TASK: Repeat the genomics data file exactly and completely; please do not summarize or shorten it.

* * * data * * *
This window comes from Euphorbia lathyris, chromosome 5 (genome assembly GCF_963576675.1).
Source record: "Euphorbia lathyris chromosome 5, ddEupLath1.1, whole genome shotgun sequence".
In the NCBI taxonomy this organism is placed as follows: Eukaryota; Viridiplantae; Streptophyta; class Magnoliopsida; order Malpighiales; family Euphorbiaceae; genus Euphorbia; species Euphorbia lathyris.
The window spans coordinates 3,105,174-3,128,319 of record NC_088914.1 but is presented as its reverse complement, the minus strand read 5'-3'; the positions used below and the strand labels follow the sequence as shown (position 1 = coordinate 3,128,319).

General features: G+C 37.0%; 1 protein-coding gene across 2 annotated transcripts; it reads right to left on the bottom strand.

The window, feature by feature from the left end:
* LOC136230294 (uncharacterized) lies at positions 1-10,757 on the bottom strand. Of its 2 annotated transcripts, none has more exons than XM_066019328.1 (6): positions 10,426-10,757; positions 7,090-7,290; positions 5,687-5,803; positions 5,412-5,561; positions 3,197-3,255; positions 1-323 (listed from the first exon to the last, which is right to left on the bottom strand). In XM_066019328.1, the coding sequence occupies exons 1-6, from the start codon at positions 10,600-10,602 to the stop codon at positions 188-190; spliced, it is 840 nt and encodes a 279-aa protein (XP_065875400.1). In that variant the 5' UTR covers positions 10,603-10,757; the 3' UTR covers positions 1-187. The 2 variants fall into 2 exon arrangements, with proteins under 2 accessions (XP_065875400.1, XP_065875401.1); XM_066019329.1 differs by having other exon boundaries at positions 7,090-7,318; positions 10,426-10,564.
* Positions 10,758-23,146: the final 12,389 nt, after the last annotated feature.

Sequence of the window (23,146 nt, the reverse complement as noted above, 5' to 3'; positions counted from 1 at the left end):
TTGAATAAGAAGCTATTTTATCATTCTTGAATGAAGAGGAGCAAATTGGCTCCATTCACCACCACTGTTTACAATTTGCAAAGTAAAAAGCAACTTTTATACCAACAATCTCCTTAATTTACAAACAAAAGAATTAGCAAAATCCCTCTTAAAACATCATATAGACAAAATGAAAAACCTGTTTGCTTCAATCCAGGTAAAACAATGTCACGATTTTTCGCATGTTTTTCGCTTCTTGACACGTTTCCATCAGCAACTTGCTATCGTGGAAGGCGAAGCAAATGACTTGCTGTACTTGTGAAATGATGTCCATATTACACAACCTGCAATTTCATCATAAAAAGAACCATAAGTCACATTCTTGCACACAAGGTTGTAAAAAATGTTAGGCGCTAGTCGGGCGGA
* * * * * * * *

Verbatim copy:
This window comes from Euphorbia lathyris, chromosome 5 (genome assembly GCF_963576675.1).
Source record: "Euphorbia lathyris chromosome 5, ddEupLath1.1, whole genome shotgun sequence".
In the NCBI taxonomy this organism is placed as follows: Eukaryota; Viridiplantae; Streptophyta; class Magnoliopsida; order Malpighiales; family Euphorbiaceae; genus Euphorbia; species Euphorbia lathyris.
The window spans coordinates 3,105,174-3,128,319 of record NC_088914.1 but is presented as its reverse complement, the minus strand read 5'-3'; the positions used below and the strand labels follow the sequence as shown (position 1 = coordinate 3,128,319).

General features: G+C 37.0%; 1 protein-coding gene across 2 annotated transcripts; it reads right to left on the bottom strand.

The window, feature by feature from the left end:
* LOC136230294 (uncharacterized) lies at positions 1-10,757 on the bottom strand. Of its 2 annotated transcripts, none has more exons than XM_066019328.1 (6): positions 10,426-10,757; positions 7,090-7,290; positions 5,687-5,803; positions 5,412-5,561; positions 3,197-3,255; positions 1-323 (listed from the first exon to the last, which is right to left on the bottom strand). In XM_066019328.1, the coding sequence occupies exons 1-6, from the start codon at positions 10,600-10,602 to the stop codon at positions 188-190; spliced, it is 840 nt and encodes a 279-aa protein (XP_065875400.1). In that variant the 5' UTR covers positions 10,603-10,757; the 3' UTR covers positions 1-187. The 2 variants fall into 2 exon arrangements, with proteins under 2 accessions (XP_065875400.1, XP_065875401.1); XM_066019329.1 differs by having other exon boundaries at positions 7,090-7,318; positions 10,426-10,564.
* Positions 10,758-23,146: the final 12,389 nt, after the last annotated feature.

Sequence of the window (23,146 nt, the reverse complement as noted above, 5' to 3'; positions counted from 1 at the left end):
TTGAATAAGAAGCTATTTTATCATTCTTGAATGAAGAGGAGCAAATTGGCTCCATTCACCACCACTGTTTACAATTTGCAAAGTAAAAAGCAACTTTTATACCAACAATCTCCTTAATTTACAAACAAAAGAATTAGCAAAATCCCTCTTAAAACATCATATAGACAAAATGAAAAACCTGTTTGCTTCAATCCAGGTAAAACAATGTCACGATTTTTCGCATGTTTTTCGCTTCTTGACACGTTTCCATCAGCAACTTGCTATCGTGGAAGGCGAAGCAAATGACTTGCTGTACTTGTGAAATGATGTCCATATTACACAACCTGCAATTTCATCATAAAAAGAACCATAAGTCACATTCTTGCACACAAGGTTGTAAAAAATGTTAGGCGCTAGTCGGGCGGA